Trump’s Nomination and Backward Immigration Policy

55627344_MLA few months back, I wrote on Donald Trump’s run for the White House and his economic policies. At the time, I noted that, love him or hate him, he’d gone farther than pretty much anyone had anticipated.

I have to admit that I was surprised that Trump secured the Republican nomination for the Presidency, but the Republican National Convention last week left no more room for doubt. Trump is the GOP nominee.

Several people asked me what I thought of the RNC. Until the last night, I was honestly able to respond with, “I haven’t watched, but hear it’s been a show.” Alas, on the final night of the convention, my husband turned on the TV as Mr. Trump was speaking. What I heard him say made me both remarkably sad and incredibly angry.

He said,

Nearly 180,000 illegal immigrants with criminal records, ordered deported from our country, are tonight roaming free to threaten peaceful citizens.

The number of new illegal immigrant families who have crossed the border so far this year already exceeds the entire total from 2015. They are being released by the tens of thousands into our communities, with no regard for the impact on public safety or resources.

One such border-crosser was released and made his way to Nebraska. There, he ended the life of an innocent young girl named Sarah Root. She was 21 years-old, and was killed the day after graduating from college with a 4.0 Grade Point Average. Her killer was then released a second time, and he is now a fugitive from the law.

I’ve met Sarah’s beautiful family. But to this Administration, their amazing daughter was just one more American life that wasn’t worth protecting. One more child to sacrifice on the altar of open borders. What about our economy?

Following his speech, Trump took some serious heat for his remarks. This criticism was wholly justified. In fact, Trump couldn’t be more wrong on immigration.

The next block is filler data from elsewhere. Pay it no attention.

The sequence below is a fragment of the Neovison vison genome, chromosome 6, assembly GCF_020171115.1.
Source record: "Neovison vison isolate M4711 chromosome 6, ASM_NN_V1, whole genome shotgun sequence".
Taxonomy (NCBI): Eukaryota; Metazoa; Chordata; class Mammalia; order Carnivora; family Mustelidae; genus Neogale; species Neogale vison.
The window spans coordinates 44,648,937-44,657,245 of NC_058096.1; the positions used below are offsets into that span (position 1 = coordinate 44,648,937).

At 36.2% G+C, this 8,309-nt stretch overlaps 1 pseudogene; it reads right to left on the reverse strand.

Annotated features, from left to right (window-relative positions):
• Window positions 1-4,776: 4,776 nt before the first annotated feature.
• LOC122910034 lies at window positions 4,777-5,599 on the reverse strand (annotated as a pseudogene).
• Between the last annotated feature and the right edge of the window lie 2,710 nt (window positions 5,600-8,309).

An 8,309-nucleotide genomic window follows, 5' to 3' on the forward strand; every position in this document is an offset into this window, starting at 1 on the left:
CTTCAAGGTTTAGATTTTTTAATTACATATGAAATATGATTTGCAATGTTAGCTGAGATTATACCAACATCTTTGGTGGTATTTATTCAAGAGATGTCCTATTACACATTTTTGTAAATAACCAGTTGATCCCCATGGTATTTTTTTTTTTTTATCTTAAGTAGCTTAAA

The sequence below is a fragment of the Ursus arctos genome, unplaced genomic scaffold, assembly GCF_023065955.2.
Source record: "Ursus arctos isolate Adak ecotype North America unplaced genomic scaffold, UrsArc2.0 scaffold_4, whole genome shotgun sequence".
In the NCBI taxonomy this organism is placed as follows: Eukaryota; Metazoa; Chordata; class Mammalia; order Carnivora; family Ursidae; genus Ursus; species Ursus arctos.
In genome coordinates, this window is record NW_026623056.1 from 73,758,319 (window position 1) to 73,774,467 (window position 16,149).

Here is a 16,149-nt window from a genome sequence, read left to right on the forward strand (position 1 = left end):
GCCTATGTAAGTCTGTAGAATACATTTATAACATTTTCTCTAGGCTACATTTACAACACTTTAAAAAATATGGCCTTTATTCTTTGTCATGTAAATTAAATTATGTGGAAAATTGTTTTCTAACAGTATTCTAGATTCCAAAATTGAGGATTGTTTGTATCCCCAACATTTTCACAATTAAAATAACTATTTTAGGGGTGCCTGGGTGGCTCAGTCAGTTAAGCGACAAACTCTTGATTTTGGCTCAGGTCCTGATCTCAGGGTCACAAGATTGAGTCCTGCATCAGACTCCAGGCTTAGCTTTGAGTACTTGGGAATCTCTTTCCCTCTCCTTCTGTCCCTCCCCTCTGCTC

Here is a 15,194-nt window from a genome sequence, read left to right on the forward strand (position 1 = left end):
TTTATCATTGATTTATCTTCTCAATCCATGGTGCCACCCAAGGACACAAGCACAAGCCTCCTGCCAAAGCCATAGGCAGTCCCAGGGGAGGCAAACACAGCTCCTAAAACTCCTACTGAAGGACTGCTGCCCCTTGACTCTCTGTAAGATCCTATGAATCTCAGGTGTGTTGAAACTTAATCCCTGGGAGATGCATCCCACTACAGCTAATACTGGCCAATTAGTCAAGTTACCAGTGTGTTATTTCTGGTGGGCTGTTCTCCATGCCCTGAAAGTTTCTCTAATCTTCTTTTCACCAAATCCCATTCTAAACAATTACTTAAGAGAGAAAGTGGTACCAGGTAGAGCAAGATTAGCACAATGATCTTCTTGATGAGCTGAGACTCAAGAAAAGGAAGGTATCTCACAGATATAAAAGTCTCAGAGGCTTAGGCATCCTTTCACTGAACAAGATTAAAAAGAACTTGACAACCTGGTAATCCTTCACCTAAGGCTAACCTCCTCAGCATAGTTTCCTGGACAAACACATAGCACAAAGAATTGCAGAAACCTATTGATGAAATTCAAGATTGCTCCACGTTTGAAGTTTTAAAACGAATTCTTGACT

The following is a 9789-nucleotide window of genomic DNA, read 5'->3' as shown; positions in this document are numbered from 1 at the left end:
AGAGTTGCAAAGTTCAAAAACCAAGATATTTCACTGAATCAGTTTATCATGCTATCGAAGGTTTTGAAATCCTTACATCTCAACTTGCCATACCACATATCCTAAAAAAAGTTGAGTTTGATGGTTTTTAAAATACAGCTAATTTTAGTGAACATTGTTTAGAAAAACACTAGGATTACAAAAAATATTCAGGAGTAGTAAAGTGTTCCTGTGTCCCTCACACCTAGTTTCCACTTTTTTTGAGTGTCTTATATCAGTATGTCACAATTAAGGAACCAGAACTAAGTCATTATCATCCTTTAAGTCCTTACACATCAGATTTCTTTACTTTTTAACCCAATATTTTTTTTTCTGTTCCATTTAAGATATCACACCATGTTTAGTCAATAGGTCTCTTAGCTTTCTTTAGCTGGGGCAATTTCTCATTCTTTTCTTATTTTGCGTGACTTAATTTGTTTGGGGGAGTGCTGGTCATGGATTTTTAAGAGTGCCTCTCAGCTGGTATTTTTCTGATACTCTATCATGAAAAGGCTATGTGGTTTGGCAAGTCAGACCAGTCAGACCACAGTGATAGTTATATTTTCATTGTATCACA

Alas, this is not the first time that Trump has accused immigrants of possessing inherent criminal tendencies. In the past, he’s referred to Mexican immigrants in particular as criminals, drug dealers, and “rapists.”

As I noted in my earlier blog, this narrative simply fails to match up with the statistics. Study after study after study has found that both illegal and legal immigrants are less likely to commit crimes or be put in jail than their native counterparts. (See here and here for additional examples and sources.)

In a similar way, Trump’s concern for the “resources” taken by immigrants once again doesn’t stand up to empirical investigation (or a two-minute search of any internet search engine, for that matter). Ku and Bruen, for example, found that when it comes to public benefits like Medicaid and the Supplemental Nutrition Assistance Program (SNAP), low-income immigrants use these services at a lower rate than native-born individuals.

Moreover, a practical mountain of studies has found that immigrants, illegal included, pay far more in taxes than they receive in public assistance. In fact, according to the Department of Agriculture, the agency that administers food stamps, immigrants have poured into Tennessee, Alabama, the Carolinas, and other states with exceptionally low welfare benefits—but many jobs. In 2011, the Institute for Taxation and Economic Policy released a study showing that undocumented immigrants paid $11.2 billion in state and local taxes in 2010 alone. A 2013 study by the OECD found that documented and undocumented immigrants consistently add significantly more to the economy than they use in public services. The study found the average immigrant household in the U.S. made a positive annual contribution to the U.S. economy of about $11,000.

All of this is to say nothing of another common “fact” raised time and again by the Trump campaign—the idea that immigrants “steal” jobs from native workers. Once again, this assertion is simply false. Consider, for example, an April 2015 symposium on the effects of illegal immigration in the Southern Economic Journal. It found illegal immigrants raise the wages of documented and native workers. Other studies have found that illegal immigrants significantly boost the wages of low- and medium-skill native workers. (You can read more about this and find links to other sources here.)

The truly wretched part of all of this is that, despite decades of data to dispute the claims made by Trump and others, they have become remarkably popular. Instead of recognizing all of the incredibly good things immigrants, both legal and illegal, do for the US economy and for US citizens (not to mention the positive impact on things like global poverty), these people are used as easy scapegoats for people displeased with modern America.

In total, I watched about three minutes of the RNC.

It was three minutes too much.

Abigail R. Hall is a Research Fellow at the Independent Institute and an Assistant Professor of Economics at the University of Tampa.
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